Though Hamilton makes most of his wines from wild-picked fruits, in recent years he’s purchased some cultivated commercially, including blueberries and yellow shiro plums from organic growers in Idaho. Hamilton serves as his own grower for a personally meaningful wine— one dedicated to an old and dear friend.


Jimmy Allen was a Grant County resident who served as a U.S. Marine in Vietnam. When he returned, he worked 38 years for Chester’s, the county’s largest grocery, much of that time as manager of the meat department.

After Jimmy’s sudden death from an aneurysm, his wife gave Hamilton some of the rhubarb plants her husband cultivated. “I planted them on my property,” Hamilton recalls. “It took several years before they established themselves. Once they did, I started making Jimmy Allen Rhubarb Wine.” Given the tart, tangy vegetable from which it’s made, the wine tastes surprisingly sweet and mild, with a smooth, luscious mouthfeel and lingering finish. On every bottle, Jimmy’s photograph adorns the front label and his life story the back— “so people don’t forget him,” says Hamilton. “He was a good man.”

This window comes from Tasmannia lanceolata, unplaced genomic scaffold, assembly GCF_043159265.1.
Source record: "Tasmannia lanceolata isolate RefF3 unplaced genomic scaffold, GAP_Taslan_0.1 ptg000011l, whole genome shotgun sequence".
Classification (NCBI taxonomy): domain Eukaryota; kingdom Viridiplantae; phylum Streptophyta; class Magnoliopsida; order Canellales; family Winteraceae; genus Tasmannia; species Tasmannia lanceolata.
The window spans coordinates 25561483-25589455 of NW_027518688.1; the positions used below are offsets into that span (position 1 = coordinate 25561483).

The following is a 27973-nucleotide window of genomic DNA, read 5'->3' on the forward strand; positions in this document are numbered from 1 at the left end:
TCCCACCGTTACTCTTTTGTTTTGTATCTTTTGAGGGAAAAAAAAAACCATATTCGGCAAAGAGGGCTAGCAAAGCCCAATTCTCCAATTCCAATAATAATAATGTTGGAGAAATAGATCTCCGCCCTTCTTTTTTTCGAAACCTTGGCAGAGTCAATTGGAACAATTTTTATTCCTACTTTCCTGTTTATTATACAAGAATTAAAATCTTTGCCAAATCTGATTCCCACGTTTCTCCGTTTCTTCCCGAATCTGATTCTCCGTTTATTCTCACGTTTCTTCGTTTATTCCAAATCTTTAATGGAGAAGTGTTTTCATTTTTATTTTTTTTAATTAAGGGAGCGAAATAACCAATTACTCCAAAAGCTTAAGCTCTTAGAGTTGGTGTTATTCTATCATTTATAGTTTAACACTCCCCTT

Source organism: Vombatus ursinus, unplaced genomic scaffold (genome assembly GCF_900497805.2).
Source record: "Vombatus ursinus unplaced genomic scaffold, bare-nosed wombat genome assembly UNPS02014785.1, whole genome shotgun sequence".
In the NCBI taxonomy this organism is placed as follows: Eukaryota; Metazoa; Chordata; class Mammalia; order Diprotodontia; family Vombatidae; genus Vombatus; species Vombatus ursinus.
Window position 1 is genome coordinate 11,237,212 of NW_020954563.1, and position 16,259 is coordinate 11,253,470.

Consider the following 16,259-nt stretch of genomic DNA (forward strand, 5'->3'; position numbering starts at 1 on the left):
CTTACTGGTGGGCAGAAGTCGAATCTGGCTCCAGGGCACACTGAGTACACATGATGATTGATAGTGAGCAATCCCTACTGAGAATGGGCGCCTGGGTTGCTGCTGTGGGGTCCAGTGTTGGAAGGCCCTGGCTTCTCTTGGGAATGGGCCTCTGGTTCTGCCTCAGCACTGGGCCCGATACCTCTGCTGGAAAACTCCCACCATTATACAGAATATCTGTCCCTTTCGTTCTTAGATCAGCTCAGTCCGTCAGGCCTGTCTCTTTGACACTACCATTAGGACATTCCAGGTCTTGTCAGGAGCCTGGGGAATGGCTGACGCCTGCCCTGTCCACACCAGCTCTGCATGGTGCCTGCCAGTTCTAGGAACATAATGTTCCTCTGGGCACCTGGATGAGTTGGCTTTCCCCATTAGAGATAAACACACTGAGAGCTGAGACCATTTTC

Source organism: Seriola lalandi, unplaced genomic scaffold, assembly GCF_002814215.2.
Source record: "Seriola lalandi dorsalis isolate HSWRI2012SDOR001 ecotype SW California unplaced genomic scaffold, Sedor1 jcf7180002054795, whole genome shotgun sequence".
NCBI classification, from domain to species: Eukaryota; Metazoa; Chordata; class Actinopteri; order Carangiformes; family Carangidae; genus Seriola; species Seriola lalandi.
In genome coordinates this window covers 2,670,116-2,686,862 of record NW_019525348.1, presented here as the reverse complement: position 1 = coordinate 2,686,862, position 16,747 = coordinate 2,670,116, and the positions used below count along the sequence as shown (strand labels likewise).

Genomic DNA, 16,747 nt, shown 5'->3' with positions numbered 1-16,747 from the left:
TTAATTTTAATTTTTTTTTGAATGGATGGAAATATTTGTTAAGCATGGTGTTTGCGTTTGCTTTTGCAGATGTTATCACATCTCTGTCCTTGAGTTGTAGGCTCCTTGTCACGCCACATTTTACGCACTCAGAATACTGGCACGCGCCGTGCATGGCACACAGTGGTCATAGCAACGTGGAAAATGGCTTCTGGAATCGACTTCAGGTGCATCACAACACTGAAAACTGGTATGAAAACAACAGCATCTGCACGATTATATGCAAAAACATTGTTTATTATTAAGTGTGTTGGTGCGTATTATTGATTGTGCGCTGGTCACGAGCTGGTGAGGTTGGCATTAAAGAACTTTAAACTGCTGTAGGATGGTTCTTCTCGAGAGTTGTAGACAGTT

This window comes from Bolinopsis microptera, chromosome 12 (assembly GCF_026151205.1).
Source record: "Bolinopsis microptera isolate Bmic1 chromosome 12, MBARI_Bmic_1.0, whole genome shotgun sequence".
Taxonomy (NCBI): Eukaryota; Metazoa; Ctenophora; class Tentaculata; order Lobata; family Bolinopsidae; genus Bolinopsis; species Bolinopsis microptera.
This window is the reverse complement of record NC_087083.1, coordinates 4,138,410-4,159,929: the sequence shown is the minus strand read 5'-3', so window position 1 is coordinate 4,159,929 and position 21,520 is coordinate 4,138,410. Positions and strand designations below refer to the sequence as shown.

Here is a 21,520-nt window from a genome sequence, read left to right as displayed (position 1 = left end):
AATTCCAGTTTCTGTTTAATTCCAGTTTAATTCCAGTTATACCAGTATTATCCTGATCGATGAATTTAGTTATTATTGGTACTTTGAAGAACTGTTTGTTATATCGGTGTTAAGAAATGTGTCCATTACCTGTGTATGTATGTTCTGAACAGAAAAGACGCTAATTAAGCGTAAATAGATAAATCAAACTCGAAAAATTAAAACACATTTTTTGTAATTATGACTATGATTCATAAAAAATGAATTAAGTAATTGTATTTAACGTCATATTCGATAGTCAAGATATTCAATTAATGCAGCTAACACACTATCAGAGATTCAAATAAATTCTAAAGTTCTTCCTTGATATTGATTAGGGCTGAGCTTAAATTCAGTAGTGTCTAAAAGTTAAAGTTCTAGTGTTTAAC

At the David Hamilton Winery, every stage of production maximizes the wines’ fresh-fruit flavor. Hamilton stresses that his wines are “fruit-sweet, not sugar-sweet.” To this end, he employs a number of strategies.

First, shortly after picking, Hamilton freezes his fruit. This step, he maintains, will extract more juice come press time.

Next, so as not to infuse the wines with tannins from skins and seeds— “they take away from the fruit flavor,” Hamilton maintains— he gently presses, rather than crushes, the fruit. And rather than using oak barrels, which also can add tannins, he ferments the musts in 55-gallon glass containers.